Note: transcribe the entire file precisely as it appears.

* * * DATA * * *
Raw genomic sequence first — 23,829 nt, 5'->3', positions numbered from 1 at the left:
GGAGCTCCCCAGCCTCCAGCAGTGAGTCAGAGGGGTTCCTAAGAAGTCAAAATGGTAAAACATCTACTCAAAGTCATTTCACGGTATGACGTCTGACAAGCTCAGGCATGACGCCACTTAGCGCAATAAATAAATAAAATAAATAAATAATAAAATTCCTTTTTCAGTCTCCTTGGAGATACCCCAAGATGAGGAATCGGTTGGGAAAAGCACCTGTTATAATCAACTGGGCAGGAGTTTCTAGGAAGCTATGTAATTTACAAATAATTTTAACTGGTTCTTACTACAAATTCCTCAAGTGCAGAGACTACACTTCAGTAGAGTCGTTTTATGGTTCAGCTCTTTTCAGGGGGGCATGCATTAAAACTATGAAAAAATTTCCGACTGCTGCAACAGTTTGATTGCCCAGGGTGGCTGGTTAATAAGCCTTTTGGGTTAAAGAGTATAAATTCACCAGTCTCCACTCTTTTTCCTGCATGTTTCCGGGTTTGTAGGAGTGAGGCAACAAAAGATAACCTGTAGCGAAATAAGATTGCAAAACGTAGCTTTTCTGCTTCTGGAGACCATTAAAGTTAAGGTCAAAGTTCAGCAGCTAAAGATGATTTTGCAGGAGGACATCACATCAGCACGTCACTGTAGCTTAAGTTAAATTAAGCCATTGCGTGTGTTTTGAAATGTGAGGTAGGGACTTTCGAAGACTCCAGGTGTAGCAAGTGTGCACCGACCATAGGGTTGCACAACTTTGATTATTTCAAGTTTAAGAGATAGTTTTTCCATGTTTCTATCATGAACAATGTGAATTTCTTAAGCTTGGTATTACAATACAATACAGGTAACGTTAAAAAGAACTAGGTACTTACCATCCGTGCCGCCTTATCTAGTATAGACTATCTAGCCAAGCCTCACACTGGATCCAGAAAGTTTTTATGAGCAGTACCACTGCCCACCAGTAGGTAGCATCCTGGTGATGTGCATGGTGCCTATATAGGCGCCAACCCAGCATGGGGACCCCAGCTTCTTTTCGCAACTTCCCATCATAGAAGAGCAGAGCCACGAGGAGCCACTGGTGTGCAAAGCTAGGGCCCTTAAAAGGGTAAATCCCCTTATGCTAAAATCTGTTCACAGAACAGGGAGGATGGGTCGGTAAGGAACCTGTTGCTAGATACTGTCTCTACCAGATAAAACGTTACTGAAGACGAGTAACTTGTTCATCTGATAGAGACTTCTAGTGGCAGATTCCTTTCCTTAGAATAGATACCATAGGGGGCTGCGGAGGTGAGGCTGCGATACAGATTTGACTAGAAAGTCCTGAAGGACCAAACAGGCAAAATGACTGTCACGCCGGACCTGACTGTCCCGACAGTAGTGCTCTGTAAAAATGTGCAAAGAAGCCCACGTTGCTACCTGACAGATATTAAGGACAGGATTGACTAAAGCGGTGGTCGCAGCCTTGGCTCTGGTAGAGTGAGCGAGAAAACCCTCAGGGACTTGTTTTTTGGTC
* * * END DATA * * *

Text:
Raw genomic sequence first — 23,829 nt, 5'->3', positions numbered from 1 at the left:
GGAGCTCCCCAGCCTCCAGCAGTGAGTCAGAGGGGTTCCTAAGAAGTCAAAATGGTAAAACATCTACTCAAAGTCATTTCACGGTATGACGTCTGACAAGCTCAGGCATGACGCCACTTAGCGCAATAAATAAATAAAATAAATAAATAATAAAATTCCTTTTTCAGTCTCCTTGGAGATACCCCAAGATGAGGAATCGGTTGGGAAAAGCACCTGTTATAATCAACTGGGCAGGAGTTTCTAGGAAGCTATGTAATTTACAAATAATTTTAACTGGTTCTTACTACAAATTCCTCAAGTGCAGAGACTACACTTCAGTAGAGTCGTTTTATGGTTCAGCTCTTTTCAGGGGGGCATGCATTAAAACTATGAAAAAATTTCCGACTGCTGCAACAGTTTGATTGCCCAGGGTGGCTGGTTAATAAGCCTTTTGGGTTAAAGAGTATAAATTCACCAGTCTCCACTCTTTTTCCTGCATGTTTCCGGGTTTGTAGGAGTGAGGCAACAAAAGATAACCTGTAGCGAAATAAGATTGCAAAACGTAGCTTTTCTGCTTCTGGAGACCATTAAAGTTAAGGTCAAAGTTCAGCAGCTAAAGATGATTTTGCAGGAGGACATCACATCAGCACGTCACTGTAGCTTAAGTTAAATTAAGCCATTGCGTGTGTTTTGAAATGTGAGGTAGGGACTTTCGAAGACTCCAGGTGTAGCAAGTGTGCACCGACCATAGGGTTGCACAACTTTGATTATTTCAAGTTTAAGAGATAGTTTTTCCATGTTTCTATCATGAACAATGTGAATTTCTTAAGCTTGGTATTACAATACAATACAGGTAACGTTAAAAAGAACTAGGTACTTACCATCCGTGCCGCCTTATCTAGTATAGACTATCTAGCCAAGCCTCACACTGGATCCAGAAAGTTTTTATGAGCAGTACCACTGCCCACCAGTAGGTAGCATCCTGGTGATGTGCATGGTGCCTATATAGGCGCCAACCCAGCATGGGGACCCCAGCTTCTTTTCGCAACTTCCCATCATAGAAGAGCAGAGCCACGAGGAGCCACTGGTGTGCAAAGCTAGGGCCCTTAAAAGGGTAAATCCCCTTATGCTAAAATCTGTTCACAGAACAGGGAGGATGGGTCGGTAAGGAACCTGTTGCTAGATACTGTCTCTACCAGATAAAACGTTACTGAAGACGAGTAACTTGTTCATCTGATAGAGACTTCTAGTGGCAGATTCCTTTCCTTAGAATAGATACCATAGGGGGCTGCGGAGGTGAGGCTGCGATACAGATTTGACTAGAAAGTCCTGAAGGACCAAACAGGCAAAATGACTGTCACGCCGGACCTGACTGTCCCGACAGTAGTGCTCTGTAAAAATGTGCAAAGAAGCCCACGTTGCTACCTGACAGATATTAAGGACAGGATTGACTAAAGCGGTGGTCGCAGCCTTGGCTCTGGTAGAGTGAGCGAGAAAACCCTCAGGGACTTGTTTTTTGGTC